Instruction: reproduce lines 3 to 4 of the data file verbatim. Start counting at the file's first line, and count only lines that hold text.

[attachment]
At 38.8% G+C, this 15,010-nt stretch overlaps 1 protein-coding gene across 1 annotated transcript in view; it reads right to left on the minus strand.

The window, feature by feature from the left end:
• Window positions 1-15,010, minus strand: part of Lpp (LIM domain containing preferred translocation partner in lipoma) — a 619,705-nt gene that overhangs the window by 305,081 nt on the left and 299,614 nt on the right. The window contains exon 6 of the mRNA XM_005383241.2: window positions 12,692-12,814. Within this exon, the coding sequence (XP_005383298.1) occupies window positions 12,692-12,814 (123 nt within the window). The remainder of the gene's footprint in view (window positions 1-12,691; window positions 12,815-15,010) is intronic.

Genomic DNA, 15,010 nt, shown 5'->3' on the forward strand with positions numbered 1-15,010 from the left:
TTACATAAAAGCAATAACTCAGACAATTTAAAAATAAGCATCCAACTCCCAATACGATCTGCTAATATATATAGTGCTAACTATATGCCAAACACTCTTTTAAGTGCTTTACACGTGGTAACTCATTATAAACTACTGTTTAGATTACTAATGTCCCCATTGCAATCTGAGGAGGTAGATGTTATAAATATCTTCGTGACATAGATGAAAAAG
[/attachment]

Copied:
• Window positions 1-15,010, minus strand: part of Lpp (LIM domain containing preferred translocation partner in lipoma) — a 619,705-nt gene that overhangs the window by 305,081 nt on the left and 299,614 nt on the right. The window contains exon 6 of the mRNA XM_005383241.2: window positions 12,692-12,814. Within this exon, the coding sequence (XP_005383298.1) occupies window positions 12,692-12,814 (123 nt within the window). The remainder of the gene's footprint in view (window positions 1-12,691; window positions 12,815-15,010) is intronic.

Genomic DNA, 15,010 nt, shown 5'->3' on the forward strand with positions numbered 1-15,010 from the left: